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European Union Audiovisual Policy

When establishing the European Union (EU), the audiovisual field was not defined as a separate policy. Nevertheless audiovisual policy in the EU has been gradually deepened and broadened between the EU member states due to more effective cooperation in such fields as entrepreneurship, free movement of services and protection of minors. Meanwhile the improvement of the audiovisual sector comes also as a reply to challenges brought by the new and fast developing information and communication technologies.

For the majority of people the audiovisual content in the television, internet and on other technological platforms is the main source of information and it has an obvious and increasing impact on the formation of society’s opinion and ordinary habits. Therefore the audiovisual sector is important not only in the field of culture and economics but also plays a key role as a provider of information for society and can serve as a reply to its social needs.

EU competence within the audiovisual policy is based on the fundamental principles of the internal market - free movement of goods and services and freedom of establishment.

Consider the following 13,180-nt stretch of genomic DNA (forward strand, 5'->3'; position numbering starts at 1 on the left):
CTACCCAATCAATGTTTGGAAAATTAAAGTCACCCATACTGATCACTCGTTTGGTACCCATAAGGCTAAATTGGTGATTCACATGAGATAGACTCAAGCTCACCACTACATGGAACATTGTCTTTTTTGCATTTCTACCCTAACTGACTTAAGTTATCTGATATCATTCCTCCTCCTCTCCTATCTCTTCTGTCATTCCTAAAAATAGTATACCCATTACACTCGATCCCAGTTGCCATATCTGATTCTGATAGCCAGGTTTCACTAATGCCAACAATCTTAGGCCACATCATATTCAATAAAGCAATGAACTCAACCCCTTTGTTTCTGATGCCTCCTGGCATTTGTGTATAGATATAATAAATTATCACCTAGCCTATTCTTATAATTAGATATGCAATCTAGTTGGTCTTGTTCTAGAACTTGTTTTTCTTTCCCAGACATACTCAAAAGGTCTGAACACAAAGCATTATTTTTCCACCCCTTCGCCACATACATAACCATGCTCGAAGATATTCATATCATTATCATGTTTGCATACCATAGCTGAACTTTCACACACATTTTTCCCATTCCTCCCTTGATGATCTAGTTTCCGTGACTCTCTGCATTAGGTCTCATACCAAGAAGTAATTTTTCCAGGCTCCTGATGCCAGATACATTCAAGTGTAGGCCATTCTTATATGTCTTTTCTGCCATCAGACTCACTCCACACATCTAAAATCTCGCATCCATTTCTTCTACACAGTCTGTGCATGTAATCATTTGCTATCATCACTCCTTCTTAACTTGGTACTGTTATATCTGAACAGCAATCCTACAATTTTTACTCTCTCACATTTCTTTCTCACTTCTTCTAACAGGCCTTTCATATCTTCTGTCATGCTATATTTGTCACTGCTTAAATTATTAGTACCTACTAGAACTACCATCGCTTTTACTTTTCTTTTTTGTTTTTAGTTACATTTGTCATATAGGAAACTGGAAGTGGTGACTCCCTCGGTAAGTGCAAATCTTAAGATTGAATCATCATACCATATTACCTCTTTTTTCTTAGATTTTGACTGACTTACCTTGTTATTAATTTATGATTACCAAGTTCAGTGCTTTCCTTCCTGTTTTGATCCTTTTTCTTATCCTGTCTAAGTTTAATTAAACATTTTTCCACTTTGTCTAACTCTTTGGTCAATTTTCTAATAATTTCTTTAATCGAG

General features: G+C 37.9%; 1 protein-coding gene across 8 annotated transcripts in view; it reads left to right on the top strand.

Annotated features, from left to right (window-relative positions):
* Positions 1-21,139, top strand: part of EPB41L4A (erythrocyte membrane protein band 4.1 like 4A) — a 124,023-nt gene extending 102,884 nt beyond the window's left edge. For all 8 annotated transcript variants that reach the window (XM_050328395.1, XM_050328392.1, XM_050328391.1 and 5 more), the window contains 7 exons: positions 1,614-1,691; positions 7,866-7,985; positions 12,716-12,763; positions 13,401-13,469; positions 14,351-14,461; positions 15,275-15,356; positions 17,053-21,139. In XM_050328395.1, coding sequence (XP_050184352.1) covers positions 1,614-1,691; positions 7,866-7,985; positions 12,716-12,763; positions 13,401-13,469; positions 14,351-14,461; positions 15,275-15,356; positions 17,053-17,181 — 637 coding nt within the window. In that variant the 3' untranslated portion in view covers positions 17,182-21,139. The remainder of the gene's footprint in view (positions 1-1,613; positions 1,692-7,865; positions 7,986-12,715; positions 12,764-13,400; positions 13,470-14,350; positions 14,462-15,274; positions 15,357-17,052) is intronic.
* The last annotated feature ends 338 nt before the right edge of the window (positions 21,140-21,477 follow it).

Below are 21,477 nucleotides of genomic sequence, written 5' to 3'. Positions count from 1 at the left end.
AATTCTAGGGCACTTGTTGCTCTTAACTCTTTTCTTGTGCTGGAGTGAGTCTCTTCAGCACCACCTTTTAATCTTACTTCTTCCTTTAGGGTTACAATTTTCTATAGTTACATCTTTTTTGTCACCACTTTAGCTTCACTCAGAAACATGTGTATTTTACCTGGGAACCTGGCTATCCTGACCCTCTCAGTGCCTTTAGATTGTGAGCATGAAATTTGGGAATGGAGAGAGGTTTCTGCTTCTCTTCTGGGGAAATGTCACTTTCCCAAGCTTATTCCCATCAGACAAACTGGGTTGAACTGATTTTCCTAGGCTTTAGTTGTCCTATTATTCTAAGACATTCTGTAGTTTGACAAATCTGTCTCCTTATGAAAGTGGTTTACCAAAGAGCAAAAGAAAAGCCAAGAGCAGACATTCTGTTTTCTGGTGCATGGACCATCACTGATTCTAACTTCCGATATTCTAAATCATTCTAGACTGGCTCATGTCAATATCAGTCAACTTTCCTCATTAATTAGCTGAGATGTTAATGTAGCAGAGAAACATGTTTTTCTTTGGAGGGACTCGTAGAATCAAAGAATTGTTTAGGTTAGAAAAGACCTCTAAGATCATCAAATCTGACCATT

Due to the growing need to raise the competitiveness of the European audiovisual production, the first attempts to shape the EU audiovisual policy were initiated in the beginning of 1980’ies. Maastricht Treaty or Treaty on European Union, which was signed in 1992, included a reference to the audiovisual policy and underlined the need to promote the cooperation between the EU member states as well as to ensure EU support to creative activities in the audiovisual sector. The Treaty also indicates that the cultural aspects should be taken into consideration when taking action under other provisions of the Treaty because EU has no competence over national culture policies. The Treaty of Amsterdam, which was signed on 2 October 1997, was accompanied by a protocol in regards to the system of public broadcasting in the member states.



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